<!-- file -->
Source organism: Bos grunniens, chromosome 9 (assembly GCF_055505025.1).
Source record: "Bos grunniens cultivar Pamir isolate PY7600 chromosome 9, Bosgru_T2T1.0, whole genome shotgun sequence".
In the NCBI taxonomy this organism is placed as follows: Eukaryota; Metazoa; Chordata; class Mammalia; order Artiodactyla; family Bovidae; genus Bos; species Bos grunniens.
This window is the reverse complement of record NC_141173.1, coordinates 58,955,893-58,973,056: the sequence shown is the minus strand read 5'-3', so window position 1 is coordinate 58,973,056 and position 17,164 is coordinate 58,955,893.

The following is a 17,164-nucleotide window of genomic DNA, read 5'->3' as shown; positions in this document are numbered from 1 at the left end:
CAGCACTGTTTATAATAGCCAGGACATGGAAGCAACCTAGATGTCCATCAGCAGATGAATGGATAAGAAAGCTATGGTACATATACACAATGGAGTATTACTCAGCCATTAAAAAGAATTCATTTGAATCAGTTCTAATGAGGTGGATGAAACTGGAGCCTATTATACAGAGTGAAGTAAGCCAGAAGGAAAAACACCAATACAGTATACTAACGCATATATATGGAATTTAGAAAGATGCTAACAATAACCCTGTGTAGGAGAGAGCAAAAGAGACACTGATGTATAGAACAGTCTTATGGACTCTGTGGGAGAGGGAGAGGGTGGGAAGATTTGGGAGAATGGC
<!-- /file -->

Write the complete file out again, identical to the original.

Source organism: Bos grunniens, chromosome 9 (assembly GCF_055505025.1).
Source record: "Bos grunniens cultivar Pamir isolate PY7600 chromosome 9, Bosgru_T2T1.0, whole genome shotgun sequence".
In the NCBI taxonomy this organism is placed as follows: Eukaryota; Metazoa; Chordata; class Mammalia; order Artiodactyla; family Bovidae; genus Bos; species Bos grunniens.
This window is the reverse complement of record NC_141173.1, coordinates 58,955,893-58,973,056: the sequence shown is the minus strand read 5'-3', so window position 1 is coordinate 58,973,056 and position 17,164 is coordinate 58,955,893.

The following is a 17,164-nucleotide window of genomic DNA, read 5'->3' as shown; positions in this document are numbered from 1 at the left end:
CAGCACTGTTTATAATAGCCAGGACATGGAAGCAACCTAGATGTCCATCAGCAGATGAATGGATAAGAAAGCTATGGTACATATACACAATGGAGTATTACTCAGCCATTAAAAAGAATTCATTTGAATCAGTTCTAATGAGGTGGATGAAACTGGAGCCTATTATACAGAGTGAAGTAAGCCAGAAGGAAAAACACCAATACAGTATACTAACGCATATATATGGAATTTAGAAAGATGCTAACAATAACCCTGTGTAGGAGAGAGCAAAAGAGACACTGATGTATAGAACAGTCTTATGGACTCTGTGGGAGAGGGAGAGGGTGGGAAGATTTGGGAGAATGGC